From MX missiles to cold fusion, Utah in the 1980s generated big, bold headlines worldwide.
It's all but forgotten now, but no other issue this decade divided Utah and Washington - and united the state's most disparate political factions - more than the great MX missile debate of 1980.President Jimmy Carter wanted to base the missiles on racetracks beneath the Utah and Nevada deserts, a plan which Westerners defused with political persuasion and not a little ridicule.
What was news then is history now.
For example, doctors at the University of Utah Medical Center made news and history in 1982 when they implanted the world's first artificial heart in a human. The patient,a retired Seattle dentist named Barney Clark, died after 112 days on the Jarvik-7 heart, which today is obsolete.
That same year, Christine Durham earned a mention in state history books as the first woman to become a Utah Supreme Court justice.
"I survived the floods of '83" was the T-shirt logo of that year as heavy rains and runoff caused $250 million damage in Davis and Salt Lake counties. State Street was turned into a river. Thistle drowned.
Later that summer, the stressed DMAD Dam collapsed and swamped the towns of Deseret and Oasis.
Winter preyed on Utah's deer population the following year.
But the Wilberg mine disaster was the biggest story of 1984 and remains vivid in the minds of survivors and relatives of the 27 victims, particulary at this time of year.
President Spencer W. Kimball of The Church of Jesus Christ of Latter-day Saints died in 1985 and was succeeded by President Ezra Taft Benson. The impact of the succession to the leadership of the LDS Church, like many other stories of the '80s, will not be confined to that decade.
Norman H. Bangerter, who ended the Democrats' two-decade-long occupation of the governor's office, will also be making news in the '90s.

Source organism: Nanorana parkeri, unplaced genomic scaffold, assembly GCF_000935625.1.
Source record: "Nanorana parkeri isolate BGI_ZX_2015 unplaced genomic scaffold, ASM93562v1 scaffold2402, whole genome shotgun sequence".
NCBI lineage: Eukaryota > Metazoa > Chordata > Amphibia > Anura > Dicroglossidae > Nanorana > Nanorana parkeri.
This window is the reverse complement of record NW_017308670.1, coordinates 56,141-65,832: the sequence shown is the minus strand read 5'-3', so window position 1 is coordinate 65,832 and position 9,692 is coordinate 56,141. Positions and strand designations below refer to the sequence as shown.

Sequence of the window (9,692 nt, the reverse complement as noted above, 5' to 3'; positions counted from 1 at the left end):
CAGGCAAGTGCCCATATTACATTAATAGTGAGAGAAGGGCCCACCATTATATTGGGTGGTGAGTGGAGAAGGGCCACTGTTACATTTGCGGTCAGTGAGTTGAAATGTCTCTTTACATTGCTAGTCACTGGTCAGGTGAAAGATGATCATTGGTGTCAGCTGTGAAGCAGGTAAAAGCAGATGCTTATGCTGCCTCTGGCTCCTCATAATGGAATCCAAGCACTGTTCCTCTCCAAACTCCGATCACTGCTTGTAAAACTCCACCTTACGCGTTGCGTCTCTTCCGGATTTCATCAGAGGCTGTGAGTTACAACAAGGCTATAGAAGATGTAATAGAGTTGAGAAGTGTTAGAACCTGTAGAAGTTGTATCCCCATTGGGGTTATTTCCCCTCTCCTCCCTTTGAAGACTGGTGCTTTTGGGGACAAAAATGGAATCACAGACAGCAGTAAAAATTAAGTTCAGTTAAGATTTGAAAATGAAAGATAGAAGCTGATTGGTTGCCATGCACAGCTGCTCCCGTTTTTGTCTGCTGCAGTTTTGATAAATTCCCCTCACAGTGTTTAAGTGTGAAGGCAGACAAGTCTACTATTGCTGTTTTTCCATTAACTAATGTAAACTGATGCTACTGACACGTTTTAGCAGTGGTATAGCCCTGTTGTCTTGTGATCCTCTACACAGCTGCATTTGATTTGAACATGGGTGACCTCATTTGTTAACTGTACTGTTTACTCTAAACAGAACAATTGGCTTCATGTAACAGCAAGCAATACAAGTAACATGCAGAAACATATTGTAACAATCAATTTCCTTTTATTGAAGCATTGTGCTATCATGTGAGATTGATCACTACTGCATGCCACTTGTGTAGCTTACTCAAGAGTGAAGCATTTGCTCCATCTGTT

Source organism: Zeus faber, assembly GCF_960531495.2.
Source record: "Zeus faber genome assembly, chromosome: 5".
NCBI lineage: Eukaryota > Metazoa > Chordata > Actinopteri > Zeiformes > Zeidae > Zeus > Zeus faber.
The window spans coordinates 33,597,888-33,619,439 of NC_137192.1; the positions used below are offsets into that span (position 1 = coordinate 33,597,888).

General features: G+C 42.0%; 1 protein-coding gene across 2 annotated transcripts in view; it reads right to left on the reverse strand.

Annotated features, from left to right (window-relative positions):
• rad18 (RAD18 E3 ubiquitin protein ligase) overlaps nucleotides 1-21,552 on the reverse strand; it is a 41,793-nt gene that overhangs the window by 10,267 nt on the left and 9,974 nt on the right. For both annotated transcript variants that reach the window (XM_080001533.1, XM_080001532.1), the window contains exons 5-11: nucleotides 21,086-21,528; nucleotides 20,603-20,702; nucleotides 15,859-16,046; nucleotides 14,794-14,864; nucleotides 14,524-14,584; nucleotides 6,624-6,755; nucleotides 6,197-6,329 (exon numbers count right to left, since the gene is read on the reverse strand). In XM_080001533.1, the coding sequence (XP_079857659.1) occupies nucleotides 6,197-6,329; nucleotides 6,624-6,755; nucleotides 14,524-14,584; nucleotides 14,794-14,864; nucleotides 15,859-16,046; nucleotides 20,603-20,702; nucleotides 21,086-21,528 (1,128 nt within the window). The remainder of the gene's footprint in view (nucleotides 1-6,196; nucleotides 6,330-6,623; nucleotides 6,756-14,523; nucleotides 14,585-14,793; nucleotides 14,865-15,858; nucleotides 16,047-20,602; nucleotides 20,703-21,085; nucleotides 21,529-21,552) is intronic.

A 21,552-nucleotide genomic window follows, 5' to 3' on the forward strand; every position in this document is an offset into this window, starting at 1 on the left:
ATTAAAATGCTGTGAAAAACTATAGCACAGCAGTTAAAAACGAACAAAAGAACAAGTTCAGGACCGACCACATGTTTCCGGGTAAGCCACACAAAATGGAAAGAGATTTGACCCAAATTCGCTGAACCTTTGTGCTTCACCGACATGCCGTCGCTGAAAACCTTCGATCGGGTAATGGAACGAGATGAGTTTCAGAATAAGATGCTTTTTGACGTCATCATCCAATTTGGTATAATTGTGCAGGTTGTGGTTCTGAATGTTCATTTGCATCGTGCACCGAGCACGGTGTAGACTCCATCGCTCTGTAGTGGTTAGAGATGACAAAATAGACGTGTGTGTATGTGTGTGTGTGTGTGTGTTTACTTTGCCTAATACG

So will Stanley Pons and Martin Fleischmann, whose cold fusion experiments continue to provoke more heat than light among scientists.
Many Salt Lake Valley residents began the '80s as residents of the Granger, Hunter and Redwood communities. But on Feb. 26, 1980, they voted themselves into a city - West Valley - which by the end of the decade had become Utah's second largest, and still growing.
Calamities, controversy, violent crime and punishment, scientific breakthroughs, a changing of the guard and politics as usual . . .
The next decade's headlines promise to be just as big and bold, so stay tuned - same place, same newspaper.
Top 10 Utah News stories of the 1980s
1980 Utah targeted for MX Missile
1981 January power outage
1982 Artificial Heart/Barney Clark
1983 Spring Flooding/Thistle slide 1984 Wilberg Mine disaster
1985 Hofmann forgeries & bombings
1986 Morton Thiokol/Space Shuttle
1987 Airplane collision over Kearns
1988 Singer-Swapp standoff
1989 Cold fusion controversary
'80s recall quiz
(Match the event to the year)
1. Largest state tax hike ever--$165 million
2. Miss Utah, sharlene Wells, is named Miss America
3. Utah gains a third congressional district
4. Apartment fire kills 10 Vietnamese refugees
5. Gypsy moth quarantine of Salt Lake's East bench
6. Goldminer's Daughter lodge explosion
7. DUI drives Dave Watson off Salt Lake County Commission seat
8. Salt Lake landmark Hotel Newhouse is demolished
9. Sunset toddler Rachael Runyan is kidnapped, murdered
10. Anti-apartheid shanties provoke debate at U.
Answers: 1. 1987
9. 1982 10. 1986